5

I have been told that this was ilegal under the law that

No man shall submit to another

However, this does not sound to me like it is banning homosexuals, perhaps banning one from being a submissive but that would be all.

Is there any evidence that this activity was any rarer in Sparta than any other Greek state?

  • 6
    IMO you need to clarify your source. Submit can mean entirely different things in different contexts. A sexual context is perhaps rather an exception than the rule. – Drux Feb 6 '13 at 15:12
  • 1
    There were also slaves... – DVK Feb 6 '13 at 16:22
  • 5
    It might be helpful to find the actual ancient Greek word used there, rather than trying to parse it out of an English translation. – T.E.D. Feb 7 '13 at 8:07
  • Yeah, sorry I am struggling. I was told it was one of Lycurgus's laws. However, I cannot find a reference to it anywhere on line .... – Stefan Feb 7 '13 at 10:14
  • 2
    If this is the case it's rather funny considering their defeat by the theban sacred band – Jeroen K Dec 14 '13 at 22:34
2

While much has been written on the topic of homosexuality, both in Sparta and in other Greek city states, the evidence is often second-hand, open to interpretation and / or quite possibly a reflection of an (ancient) author's bias. There is also much controversy among modern scholars (see Wikipedia for a summary and some examples).

Xenophon makes quite a number of references to homosexuality in Greece, contrasting a Spartan man's appreciation for a boy's character with other Greeks' greater tendency to physical relationships. Further, Xenophon says that the Spartan (semi-mythical) law-giver Lykourgos did not approve of physical homosexual relationships but does not cite any law. D.M.MacDowell, in 'Spartan Law' concludes that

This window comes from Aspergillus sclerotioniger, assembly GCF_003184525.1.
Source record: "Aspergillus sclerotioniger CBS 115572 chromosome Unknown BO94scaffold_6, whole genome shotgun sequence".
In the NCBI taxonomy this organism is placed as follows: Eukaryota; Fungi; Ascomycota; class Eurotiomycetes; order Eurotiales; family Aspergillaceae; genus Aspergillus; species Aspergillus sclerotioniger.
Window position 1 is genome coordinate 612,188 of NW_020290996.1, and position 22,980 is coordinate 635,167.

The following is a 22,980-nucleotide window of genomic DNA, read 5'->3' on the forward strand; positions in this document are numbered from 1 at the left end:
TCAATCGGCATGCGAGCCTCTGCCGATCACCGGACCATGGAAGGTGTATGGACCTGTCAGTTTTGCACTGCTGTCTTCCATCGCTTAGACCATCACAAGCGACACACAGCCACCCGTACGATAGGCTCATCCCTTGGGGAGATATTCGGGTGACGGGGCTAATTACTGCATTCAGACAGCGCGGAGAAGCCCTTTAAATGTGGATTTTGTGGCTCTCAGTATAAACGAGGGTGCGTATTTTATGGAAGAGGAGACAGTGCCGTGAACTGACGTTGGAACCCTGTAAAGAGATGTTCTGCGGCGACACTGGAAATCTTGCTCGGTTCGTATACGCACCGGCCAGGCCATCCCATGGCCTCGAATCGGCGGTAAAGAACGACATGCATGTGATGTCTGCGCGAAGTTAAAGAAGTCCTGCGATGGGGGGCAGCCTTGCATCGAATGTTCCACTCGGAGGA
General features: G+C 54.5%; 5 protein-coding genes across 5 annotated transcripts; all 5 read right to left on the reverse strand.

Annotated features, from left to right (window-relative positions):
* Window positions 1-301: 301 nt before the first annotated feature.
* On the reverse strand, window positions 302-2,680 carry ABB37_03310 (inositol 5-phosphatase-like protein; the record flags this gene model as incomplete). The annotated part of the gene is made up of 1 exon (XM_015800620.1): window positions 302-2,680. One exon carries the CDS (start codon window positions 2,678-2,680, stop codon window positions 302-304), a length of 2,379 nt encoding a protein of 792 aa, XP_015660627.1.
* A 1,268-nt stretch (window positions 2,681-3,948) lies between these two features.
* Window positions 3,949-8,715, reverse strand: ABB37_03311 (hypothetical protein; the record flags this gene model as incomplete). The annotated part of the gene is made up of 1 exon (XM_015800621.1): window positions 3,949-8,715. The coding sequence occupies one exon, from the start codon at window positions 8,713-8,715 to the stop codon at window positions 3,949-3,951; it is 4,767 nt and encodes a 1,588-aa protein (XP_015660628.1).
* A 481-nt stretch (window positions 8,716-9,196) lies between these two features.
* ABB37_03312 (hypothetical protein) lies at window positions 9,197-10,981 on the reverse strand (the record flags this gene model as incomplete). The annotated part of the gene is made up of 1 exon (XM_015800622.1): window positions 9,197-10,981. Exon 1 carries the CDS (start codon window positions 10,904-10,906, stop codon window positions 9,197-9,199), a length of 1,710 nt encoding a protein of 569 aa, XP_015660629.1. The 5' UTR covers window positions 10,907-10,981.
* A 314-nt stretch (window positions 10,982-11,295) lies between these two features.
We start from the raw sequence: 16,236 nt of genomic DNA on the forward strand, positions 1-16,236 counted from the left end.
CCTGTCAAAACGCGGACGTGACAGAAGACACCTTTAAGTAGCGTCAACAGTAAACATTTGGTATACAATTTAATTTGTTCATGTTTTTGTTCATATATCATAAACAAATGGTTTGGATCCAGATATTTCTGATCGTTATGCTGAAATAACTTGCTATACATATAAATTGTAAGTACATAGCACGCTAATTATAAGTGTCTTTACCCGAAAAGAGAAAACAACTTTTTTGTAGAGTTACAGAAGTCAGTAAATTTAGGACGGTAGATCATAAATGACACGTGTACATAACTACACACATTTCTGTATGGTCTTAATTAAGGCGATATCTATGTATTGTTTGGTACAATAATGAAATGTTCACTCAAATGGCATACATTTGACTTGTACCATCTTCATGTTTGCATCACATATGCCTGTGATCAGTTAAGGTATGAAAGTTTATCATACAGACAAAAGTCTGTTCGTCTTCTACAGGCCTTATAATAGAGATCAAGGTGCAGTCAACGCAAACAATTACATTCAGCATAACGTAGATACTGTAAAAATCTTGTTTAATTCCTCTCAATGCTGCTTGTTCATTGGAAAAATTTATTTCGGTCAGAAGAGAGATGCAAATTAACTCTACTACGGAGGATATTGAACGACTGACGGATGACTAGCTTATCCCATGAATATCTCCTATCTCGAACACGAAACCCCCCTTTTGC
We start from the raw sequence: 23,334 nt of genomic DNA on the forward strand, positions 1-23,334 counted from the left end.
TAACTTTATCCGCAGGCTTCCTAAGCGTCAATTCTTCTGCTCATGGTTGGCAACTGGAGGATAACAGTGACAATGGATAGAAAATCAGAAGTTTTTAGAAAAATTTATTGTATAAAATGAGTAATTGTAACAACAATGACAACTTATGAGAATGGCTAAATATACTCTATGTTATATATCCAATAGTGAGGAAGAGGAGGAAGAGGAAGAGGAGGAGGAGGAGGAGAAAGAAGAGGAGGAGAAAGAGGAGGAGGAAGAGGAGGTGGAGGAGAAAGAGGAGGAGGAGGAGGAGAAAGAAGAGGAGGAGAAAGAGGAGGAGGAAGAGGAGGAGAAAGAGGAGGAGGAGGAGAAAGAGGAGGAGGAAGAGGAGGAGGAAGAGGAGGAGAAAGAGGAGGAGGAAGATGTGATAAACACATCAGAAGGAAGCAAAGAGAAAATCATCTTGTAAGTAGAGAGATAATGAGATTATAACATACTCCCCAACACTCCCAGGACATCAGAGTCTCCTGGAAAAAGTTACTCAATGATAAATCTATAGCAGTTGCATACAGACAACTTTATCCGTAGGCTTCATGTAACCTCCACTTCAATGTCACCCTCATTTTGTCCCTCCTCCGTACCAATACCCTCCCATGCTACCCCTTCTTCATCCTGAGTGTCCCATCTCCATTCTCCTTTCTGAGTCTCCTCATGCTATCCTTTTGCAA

there was no law banning homosexual acts with boys in Sparta. Nevertheless, we can accept that moral relationships between boys and lovers was of greater significance and interest than physical ones,....

After also examining the evidence from Plutarch, MacDowell says that this seems more anecdotal than evidence of any laws, adding

the preferable conclusion is that the Spartans had no law on the subject of homosexual relationships

As men were expected to marry and have children who would grow up to become either (for men) soldiers of the state or (for women) mothers of more soldiers, it seems unlikely that homosexuality was encouraged to extent that it with the Theban sacred band. What was encouraged was close relationships between soldiers for military reasons, but this almost certainly went beyond comradeship at times.

Paul Cartledge states that the Spartans

... did not officially encourage, let alone institutionalize, for military purposes homosexual realtionships between two men of adult fighting age.

Nonetheless, according to Cartledge

The Spartans had a reputation among other Greeks, no doubt exaggerated, for being addicted to buggery.

Your Answer

By clicking “Post Your Answer”, you agree to our terms of service, privacy policy and cookie policy

Not the answer you're looking for? Browse other questions tagged or ask your own question.